Listicle: How to keep stress at bay when working to deadlines

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Listicle: How to keep stress at bay when working to deadlines

Only assign deadlines to work that matters and create mini deadlines for larger projects

 

If you realise that you’ll miss a deadline or that an item is no longer a priority, be up front with the person who made the request

If you realise that you’ll miss a deadline or that an item is no longer a priority, be up front with the person who made the request

 

With the right strategies, you can get a productivity boost from deadlines without the stress. Here are three best practices:

Assign deadlines to work that matters

We often feel pressured to assign a timeline for a project or task even when we don’t need to. If something isn’t a high priority, don’t set a deadline.

When others ask, say, “I’ve added it to my to-do list.” Also, avoid giving unnecessarily specific deadlines.

But if an activity is a high priority and you sense that it may get pushed aside, set a deadline. Make that deadline public by sharing it with a colleague or your manager, or by scheduling a progress meeting. Then pace yourself. Instead of setting one completion date, create minideadlines for pieces of larger projects.

Plan for contingencies

Setting a personal deadline a day or two before the actual deadline ensures that if anything takes longer than expected, you can still wrap it up the next day and not stress out.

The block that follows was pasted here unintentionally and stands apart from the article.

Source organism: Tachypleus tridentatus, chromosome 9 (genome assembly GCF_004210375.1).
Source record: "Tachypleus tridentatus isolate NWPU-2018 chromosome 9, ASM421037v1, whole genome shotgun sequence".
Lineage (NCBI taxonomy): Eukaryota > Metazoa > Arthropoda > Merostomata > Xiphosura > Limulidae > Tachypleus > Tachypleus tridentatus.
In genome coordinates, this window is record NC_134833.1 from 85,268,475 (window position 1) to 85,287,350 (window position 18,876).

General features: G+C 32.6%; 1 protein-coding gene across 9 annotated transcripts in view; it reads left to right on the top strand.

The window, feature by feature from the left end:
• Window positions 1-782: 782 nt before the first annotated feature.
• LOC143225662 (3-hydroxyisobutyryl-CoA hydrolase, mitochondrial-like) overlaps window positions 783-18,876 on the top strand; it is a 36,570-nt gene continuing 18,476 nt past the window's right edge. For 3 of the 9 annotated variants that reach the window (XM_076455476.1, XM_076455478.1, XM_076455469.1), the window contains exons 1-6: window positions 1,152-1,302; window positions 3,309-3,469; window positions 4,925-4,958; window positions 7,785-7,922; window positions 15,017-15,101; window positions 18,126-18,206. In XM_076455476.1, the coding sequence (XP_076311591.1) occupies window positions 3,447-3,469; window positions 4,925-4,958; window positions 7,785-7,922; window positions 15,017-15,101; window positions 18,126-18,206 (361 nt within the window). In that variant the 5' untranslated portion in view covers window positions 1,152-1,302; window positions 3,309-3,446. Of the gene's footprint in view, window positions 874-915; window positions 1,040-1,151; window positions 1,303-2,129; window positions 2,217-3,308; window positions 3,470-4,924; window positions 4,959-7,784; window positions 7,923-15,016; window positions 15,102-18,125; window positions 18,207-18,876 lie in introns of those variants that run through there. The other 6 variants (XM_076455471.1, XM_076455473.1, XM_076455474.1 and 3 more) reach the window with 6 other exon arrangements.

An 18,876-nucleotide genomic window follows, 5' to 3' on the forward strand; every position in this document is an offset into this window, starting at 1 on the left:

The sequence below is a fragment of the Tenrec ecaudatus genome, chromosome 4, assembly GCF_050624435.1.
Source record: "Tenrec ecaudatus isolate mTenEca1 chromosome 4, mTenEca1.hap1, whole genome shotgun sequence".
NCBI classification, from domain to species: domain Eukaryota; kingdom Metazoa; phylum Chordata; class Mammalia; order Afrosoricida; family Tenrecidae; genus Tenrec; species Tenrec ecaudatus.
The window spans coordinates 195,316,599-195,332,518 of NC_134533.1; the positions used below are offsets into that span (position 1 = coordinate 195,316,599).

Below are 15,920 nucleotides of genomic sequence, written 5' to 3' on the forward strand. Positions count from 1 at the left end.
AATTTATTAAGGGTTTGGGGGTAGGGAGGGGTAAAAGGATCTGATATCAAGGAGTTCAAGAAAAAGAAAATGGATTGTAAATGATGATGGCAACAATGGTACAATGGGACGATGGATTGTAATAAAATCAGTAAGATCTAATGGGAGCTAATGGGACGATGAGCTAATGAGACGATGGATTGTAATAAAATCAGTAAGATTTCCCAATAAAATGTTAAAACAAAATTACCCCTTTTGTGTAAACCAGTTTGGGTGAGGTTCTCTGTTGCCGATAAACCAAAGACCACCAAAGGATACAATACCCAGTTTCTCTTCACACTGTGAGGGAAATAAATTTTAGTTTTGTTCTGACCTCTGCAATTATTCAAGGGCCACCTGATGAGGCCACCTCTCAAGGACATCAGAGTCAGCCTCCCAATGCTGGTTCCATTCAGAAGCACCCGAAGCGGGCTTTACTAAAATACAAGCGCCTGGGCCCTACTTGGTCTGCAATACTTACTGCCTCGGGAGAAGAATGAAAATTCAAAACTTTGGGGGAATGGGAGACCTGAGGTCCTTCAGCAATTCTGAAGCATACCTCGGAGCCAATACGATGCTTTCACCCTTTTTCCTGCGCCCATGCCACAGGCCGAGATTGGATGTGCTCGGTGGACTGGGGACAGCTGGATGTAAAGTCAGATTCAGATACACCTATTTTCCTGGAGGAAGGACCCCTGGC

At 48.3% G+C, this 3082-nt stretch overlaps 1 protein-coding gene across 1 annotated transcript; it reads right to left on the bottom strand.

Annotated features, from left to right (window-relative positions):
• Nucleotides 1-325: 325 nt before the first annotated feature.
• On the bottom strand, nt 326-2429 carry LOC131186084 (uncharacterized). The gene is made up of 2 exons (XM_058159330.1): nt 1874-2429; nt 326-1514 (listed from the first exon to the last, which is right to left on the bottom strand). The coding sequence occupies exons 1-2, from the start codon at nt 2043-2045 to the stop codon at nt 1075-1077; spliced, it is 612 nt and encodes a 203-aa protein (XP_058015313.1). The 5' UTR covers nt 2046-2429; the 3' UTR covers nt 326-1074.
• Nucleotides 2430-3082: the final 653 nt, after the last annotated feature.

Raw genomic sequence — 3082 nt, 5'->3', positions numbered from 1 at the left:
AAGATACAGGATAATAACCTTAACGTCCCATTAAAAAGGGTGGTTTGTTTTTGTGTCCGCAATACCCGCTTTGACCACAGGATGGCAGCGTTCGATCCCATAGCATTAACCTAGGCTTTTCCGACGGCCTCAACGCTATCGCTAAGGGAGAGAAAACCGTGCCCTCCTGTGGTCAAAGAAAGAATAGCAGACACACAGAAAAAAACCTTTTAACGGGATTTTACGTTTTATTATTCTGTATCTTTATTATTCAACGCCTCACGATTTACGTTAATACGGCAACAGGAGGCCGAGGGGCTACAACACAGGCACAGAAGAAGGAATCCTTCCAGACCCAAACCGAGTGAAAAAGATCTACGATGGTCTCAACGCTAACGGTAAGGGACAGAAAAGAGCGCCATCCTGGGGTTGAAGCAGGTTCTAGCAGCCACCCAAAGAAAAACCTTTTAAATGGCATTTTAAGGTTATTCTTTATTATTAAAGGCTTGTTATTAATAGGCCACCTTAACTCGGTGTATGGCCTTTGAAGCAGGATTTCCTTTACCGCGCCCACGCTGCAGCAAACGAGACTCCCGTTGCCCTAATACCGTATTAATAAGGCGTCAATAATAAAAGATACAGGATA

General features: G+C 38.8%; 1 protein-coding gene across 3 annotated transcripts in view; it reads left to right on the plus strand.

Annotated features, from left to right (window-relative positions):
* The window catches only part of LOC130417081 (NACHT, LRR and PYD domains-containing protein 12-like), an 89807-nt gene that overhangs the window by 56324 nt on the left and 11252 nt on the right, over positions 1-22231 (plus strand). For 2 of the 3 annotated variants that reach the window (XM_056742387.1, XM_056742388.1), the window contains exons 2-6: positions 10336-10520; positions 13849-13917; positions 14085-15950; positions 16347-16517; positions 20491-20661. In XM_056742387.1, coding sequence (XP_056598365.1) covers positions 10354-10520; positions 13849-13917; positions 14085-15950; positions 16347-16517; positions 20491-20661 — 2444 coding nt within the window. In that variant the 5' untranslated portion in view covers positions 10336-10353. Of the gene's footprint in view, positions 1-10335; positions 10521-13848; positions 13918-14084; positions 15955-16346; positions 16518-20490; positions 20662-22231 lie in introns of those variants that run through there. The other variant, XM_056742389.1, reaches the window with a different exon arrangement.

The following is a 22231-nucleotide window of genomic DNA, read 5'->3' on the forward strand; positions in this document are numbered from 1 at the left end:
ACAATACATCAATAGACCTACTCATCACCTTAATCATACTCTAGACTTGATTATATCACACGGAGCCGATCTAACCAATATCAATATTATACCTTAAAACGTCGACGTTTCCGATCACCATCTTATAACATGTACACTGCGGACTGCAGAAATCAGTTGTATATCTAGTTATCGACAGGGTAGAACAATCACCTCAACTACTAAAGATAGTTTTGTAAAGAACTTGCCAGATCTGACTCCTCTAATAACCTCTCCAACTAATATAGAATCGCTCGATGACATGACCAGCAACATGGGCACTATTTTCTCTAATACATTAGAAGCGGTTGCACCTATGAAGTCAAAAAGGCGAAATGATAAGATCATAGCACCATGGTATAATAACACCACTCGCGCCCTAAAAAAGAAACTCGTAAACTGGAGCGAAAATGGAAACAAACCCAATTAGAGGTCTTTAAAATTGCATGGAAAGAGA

It also helps to assume that others will be late. When possible, ask for items 24 to 48 hours in advance so there’s a buffer.

Keep stakeholders informed

Whenever there’s an issue that could impact your ability to meet a milestone, communicate. Depending on the project, you may be able to adjust deadlines as long as you keep the stakeholders updated.

For others, particularly external clients, you can set expectations that if others don’t meet their deadlines, it will lead to a timeline adjustment.

If you realise that you’ll miss a deadline or that an item is no longer a priority, be up front with the person who made the request. Being transparent is much better for your stress level and the client relationship. – Copyright Harvard Business Review 2016

Previously published in The Irish Times.

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